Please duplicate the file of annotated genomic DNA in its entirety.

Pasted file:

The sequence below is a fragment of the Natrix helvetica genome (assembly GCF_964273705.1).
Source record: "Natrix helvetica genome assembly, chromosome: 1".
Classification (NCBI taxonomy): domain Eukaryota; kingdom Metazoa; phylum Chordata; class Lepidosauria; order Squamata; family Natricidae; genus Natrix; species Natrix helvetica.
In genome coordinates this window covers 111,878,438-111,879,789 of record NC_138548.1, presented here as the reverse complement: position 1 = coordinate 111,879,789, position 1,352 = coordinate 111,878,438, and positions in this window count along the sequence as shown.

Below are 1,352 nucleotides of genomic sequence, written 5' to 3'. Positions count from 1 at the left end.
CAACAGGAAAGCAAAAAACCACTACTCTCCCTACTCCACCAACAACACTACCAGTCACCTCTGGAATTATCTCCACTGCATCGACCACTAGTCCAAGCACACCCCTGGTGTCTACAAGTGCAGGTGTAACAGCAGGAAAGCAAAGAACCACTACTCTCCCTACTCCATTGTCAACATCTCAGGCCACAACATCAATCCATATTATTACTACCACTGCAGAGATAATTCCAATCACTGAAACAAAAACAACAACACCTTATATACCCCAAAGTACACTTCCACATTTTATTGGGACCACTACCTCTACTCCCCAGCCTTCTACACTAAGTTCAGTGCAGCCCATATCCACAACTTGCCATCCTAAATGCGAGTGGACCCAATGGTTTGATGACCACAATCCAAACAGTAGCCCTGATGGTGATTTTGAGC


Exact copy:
The sequence below is a fragment of the Natrix helvetica genome (assembly GCF_964273705.1).
Source record: "Natrix helvetica genome assembly, chromosome: 1".
Classification (NCBI taxonomy): domain Eukaryota; kingdom Metazoa; phylum Chordata; class Lepidosauria; order Squamata; family Natricidae; genus Natrix; species Natrix helvetica.
In genome coordinates this window covers 111,878,438-111,879,789 of record NC_138548.1, presented here as the reverse complement: position 1 = coordinate 111,879,789, position 1,352 = coordinate 111,878,438, and positions in this window count along the sequence as shown.

Below are 1,352 nucleotides of genomic sequence, written 5' to 3'. Positions count from 1 at the left end.
CAACAGGAAAGCAAAAAACCACTACTCTCCCTACTCCACCAACAACACTACCAGTCACCTCTGGAATTATCTCCACTGCATCGACCACTAGTCCAAGCACACCCCTGGTGTCTACAAGTGCAGGTGTAACAGCAGGAAAGCAAAGAACCACTACTCTCCCTACTCCATTGTCAACATCTCAGGCCACAACATCAATCCATATTATTACTACCACTGCAGAGATAATTCCAATCACTGAAACAAAAACAACAACACCTTATATACCCCAAAGTACACTTCCACATTTTATTGGGACCACTACCTCTACTCCCCAGCCTTCTACACTAAGTTCAGTGCAGCCCATATCCACAACTTGCCATCCTAAATGCGAGTGGACCCAATGGTTTGATGACCACAATCCAAACAGTAGCCCTGATGGTGATTTTGAGC